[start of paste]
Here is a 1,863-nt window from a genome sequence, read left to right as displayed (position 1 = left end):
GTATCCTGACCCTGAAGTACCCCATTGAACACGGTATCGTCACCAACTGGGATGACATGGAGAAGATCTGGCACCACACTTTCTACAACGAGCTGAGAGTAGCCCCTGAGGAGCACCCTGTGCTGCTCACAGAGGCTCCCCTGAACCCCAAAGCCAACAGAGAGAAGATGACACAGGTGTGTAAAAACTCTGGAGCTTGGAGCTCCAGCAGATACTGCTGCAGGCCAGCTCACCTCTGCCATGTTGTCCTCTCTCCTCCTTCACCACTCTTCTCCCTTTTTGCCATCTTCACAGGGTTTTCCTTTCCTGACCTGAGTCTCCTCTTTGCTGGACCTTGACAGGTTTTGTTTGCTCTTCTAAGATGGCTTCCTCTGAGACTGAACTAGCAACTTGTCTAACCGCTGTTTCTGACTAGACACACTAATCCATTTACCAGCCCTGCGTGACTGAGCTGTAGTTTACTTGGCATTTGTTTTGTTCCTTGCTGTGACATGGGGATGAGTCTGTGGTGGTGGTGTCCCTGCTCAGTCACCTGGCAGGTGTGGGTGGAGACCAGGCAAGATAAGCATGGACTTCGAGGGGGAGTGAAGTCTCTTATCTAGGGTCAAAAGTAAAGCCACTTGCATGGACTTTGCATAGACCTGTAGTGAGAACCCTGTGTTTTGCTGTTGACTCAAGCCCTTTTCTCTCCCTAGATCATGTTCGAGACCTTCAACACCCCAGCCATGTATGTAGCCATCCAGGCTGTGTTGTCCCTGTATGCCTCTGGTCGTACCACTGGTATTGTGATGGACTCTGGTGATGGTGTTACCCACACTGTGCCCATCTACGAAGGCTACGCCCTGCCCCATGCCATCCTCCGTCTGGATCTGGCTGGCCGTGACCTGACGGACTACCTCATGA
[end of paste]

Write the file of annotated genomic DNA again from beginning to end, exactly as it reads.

Here is a 1,863-nt window from a genome sequence, read left to right as displayed (position 1 = left end):
GTATCCTGACCCTGAAGTACCCCATTGAACACGGTATCGTCACCAACTGGGATGACATGGAGAAGATCTGGCACCACACTTTCTACAACGAGCTGAGAGTAGCCCCTGAGGAGCACCCTGTGCTGCTCACAGAGGCTCCCCTGAACCCCAAAGCCAACAGAGAGAAGATGACACAGGTGTGTAAAAACTCTGGAGCTTGGAGCTCCAGCAGATACTGCTGCAGGCCAGCTCACCTCTGCCATGTTGTCCTCTCTCCTCCTTCACCACTCTTCTCCCTTTTTGCCATCTTCACAGGGTTTTCCTTTCCTGACCTGAGTCTCCTCTTTGCTGGACCTTGACAGGTTTTGTTTGCTCTTCTAAGATGGCTTCCTCTGAGACTGAACTAGCAACTTGTCTAACCGCTGTTTCTGACTAGACACACTAATCCATTTACCAGCCCTGCGTGACTGAGCTGTAGTTTACTTGGCATTTGTTTTGTTCCTTGCTGTGACATGGGGATGAGTCTGTGGTGGTGGTGTCCCTGCTCAGTCACCTGGCAGGTGTGGGTGGAGACCAGGCAAGATAAGCATGGACTTCGAGGGGGAGTGAAGTCTCTTATCTAGGGTCAAAAGTAAAGCCACTTGCATGGACTTTGCATAGACCTGTAGTGAGAACCCTGTGTTTTGCTGTTGACTCAAGCCCTTTTCTCTCCCTAGATCATGTTCGAGACCTTCAACACCCCAGCCATGTATGTAGCCATCCAGGCTGTGTTGTCCCTGTATGCCTCTGGTCGTACCACTGGTATTGTGATGGACTCTGGTGATGGTGTTACCCACACTGTGCCCATCTACGAAGGCTACGCCCTGCCCCATGCCATCCTCCGTCTGGATCTGGCTGGCCGTGACCTGACGGACTACCTCATGA